Treetop64
03-03-2011, 03:34 PM
Originally posted by csThor:The question is IMO pointless since it strives to create an artificial environment which has nothing to do with the real environment it found itself in. Academic "d*ck length comparisons* based on an artificially leveled playground serve no purpose but gaining artificial (laboratory) results.

About as concise an explanation of the subject as can be made.

Too often comparisons are made with "this plane versus that plane" in s sterile environment, with absolutely no consideration for command structures and decision making; crew training, condition, disruption, and the consequent level of morale; equipment condition; tempo of ops; and the deployment of forces and their M.O., etc. They are all parts of the whole in how things turn out.

BillSwagger
03-03-2011, 03:55 PM
I would add that the P-47 actually regained a turn advantage while in turn battles against the 190 on deck. Maybe the 190 loses some turn circumfrence when limited by altitude height.

Russian accounts also compare the 190 more closely to their P-40s in acceleration and vertical performance when compared to Yaks and La-5s.

There is also a LoneSentry article that spells out more of the details when La5s confronted 190s. In that article it specifies the advantages in taking on the 190 from an altitude advantage and following it in the horizontal would require careful use of the trim tab.
Otherwise, vertical maneuvers were not a problem and the La-5 could easily catch the 190 in a climb.
However, that artical is less specific about scenarios on deck or in situations where the 190 has an altitude advantage. Its presumable that most differences in performance can easily be countered by a difference in altitude.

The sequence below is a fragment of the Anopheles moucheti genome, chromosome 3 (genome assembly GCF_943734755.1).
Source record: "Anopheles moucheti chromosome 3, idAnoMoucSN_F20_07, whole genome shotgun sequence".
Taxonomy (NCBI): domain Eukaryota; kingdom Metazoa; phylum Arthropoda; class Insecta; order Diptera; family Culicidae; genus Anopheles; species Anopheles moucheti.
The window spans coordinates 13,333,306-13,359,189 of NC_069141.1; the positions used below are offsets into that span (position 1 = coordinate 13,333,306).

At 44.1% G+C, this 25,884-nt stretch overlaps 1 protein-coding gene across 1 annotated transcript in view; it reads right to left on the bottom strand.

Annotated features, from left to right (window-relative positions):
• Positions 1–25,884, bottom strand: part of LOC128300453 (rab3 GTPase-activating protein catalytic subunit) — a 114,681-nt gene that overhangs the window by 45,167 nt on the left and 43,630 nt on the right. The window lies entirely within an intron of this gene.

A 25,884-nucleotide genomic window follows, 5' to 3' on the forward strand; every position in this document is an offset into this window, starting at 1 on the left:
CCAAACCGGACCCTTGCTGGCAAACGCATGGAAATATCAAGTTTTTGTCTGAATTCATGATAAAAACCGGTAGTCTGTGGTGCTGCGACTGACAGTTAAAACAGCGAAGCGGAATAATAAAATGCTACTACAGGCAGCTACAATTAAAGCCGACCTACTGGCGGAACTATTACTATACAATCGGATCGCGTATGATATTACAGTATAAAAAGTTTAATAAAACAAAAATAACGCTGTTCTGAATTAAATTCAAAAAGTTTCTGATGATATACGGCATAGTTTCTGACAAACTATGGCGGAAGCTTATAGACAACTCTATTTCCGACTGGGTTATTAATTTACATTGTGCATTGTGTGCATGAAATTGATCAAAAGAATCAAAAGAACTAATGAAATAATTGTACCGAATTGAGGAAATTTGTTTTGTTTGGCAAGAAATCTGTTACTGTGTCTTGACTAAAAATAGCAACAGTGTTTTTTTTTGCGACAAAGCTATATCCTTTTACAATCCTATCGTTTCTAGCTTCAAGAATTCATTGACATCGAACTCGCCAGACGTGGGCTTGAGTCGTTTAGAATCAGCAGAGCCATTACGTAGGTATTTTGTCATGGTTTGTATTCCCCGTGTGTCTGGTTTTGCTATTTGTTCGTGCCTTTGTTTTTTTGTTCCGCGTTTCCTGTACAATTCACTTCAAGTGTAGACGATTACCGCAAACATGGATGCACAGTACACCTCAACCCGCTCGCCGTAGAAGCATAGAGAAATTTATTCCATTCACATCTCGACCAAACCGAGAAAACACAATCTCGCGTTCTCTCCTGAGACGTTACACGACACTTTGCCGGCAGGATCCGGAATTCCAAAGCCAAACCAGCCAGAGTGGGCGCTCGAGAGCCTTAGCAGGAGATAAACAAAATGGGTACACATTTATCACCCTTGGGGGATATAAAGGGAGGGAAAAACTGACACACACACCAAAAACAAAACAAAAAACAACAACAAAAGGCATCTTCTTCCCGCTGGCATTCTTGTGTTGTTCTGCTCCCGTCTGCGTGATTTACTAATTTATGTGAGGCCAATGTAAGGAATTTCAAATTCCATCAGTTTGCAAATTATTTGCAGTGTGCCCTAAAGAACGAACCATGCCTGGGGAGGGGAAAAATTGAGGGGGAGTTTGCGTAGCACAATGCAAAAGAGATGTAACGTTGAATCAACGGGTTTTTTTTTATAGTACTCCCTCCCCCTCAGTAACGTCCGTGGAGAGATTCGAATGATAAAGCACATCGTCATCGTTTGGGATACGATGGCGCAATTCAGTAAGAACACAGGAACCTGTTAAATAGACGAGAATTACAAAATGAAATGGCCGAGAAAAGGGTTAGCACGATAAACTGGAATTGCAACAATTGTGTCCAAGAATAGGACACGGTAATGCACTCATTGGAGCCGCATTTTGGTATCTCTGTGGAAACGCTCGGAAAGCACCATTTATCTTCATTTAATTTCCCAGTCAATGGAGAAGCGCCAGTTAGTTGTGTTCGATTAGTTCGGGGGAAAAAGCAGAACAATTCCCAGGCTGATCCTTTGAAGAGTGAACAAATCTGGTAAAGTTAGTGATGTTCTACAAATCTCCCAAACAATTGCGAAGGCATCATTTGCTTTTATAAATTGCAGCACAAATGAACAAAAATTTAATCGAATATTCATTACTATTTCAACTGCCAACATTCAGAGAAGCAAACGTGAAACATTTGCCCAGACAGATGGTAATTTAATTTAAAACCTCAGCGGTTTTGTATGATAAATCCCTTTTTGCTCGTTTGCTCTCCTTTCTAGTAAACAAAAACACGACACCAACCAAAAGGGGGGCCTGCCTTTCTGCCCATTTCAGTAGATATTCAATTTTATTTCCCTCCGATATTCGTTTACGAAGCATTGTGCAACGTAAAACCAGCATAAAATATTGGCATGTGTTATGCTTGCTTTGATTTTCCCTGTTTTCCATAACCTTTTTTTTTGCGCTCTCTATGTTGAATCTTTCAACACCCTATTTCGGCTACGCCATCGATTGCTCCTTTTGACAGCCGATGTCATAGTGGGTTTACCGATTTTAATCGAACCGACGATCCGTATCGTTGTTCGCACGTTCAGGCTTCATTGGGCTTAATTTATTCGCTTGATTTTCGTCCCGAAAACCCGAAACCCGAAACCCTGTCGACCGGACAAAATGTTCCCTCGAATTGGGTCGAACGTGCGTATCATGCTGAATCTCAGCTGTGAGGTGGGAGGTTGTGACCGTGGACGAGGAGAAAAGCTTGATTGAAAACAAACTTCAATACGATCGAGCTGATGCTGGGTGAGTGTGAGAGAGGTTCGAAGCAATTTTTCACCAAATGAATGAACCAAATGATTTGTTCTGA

I wouls suspect when these aircraft confront each other on even terms that is more up to the pilot, each flying to their strengths and avoiding manuevers that would give the other the advantage.
From that perspective, neither has a distinct advantage. If it were a turn contest, or a loop contest then maybe different advantages would present themselves, but combat rarely offers repeated instances of the same maneuver over and over.


Bill

Wildnoob
03-04-2011, 07:02 AM
http://www.amazon.com/5-Fw-190...942-45/dp/1849084734 (http://www.amazon.com/5-Fw-190-Eastern-1942-45/dp/1849084734)

Anyone already read this book? what the author presents?

csThor
03-04-2011, 07:53 AM
Release date for this is Sept 2011. I only have the Panther vs T-34 book and found it shallow, the arguments somewhat crude and patched together to gain a specific result. Because of this I did not buy any further books from this series since I do not expect an accurate picture but a limited and potentially biased presentation. Not to mention that Osprey takes 1:1 from archives without bothering to check their plausibility (blatantly obvious in their "Aircraft of the Aces" series on soviet aces).

Treetop64
03-04-2011, 08:16 AM
I have both "LaGG and Lavochkin Aces of WWII" and "Yakovlev Aces of WWII", and have read both of them through. Couple of things that struck me is A: the number of ace pilots whose fates are unrecorded and unknown, and - particularly in the case of the Lavochkin publication - B: the number of LaGG-3 ace pilots who survived the war unscathed.

While certainly not minimizing their role in the defeat of the Nazis, one can't help but notice that the Soviet/Rusian writing style on historical events is "different", to say the least, even when the level of zeal is toned down through translators and western publications. Still, it's interesting reading on a fascinating subject from a point of view that goes ignored by much of the western world.

Wildnoob
03-04-2011, 10:06 AM
Originally posted by csThor:
Release date for this is Sept 2011. I only have the Panther vs T-34 book and found it shallow, the arguments somewhat crude and patched together to gain a specific result. Because of this I did not buy any further books from this series since I do not expect an accurate picture but a limited and potentially biased presentation. Not to mention that Osprey takes 1:1 from archives without bothering to check their plausibility (blatantly obvious in their "Aircraft of the Aces" series on soviet aces).

Thor, what do you think of the Fw aces of the EF?

This was the first Osprey book I read, and I liked it very much. The author puts a very good German perspective, never claiming the aircraft was inferior to the Soviet fighters (apart from a mention in the case of the anti bomber versions that were transfered to the East), puts the opinions of pilots in the use of the plane, it's advantages and disadvantages. A very good read reading.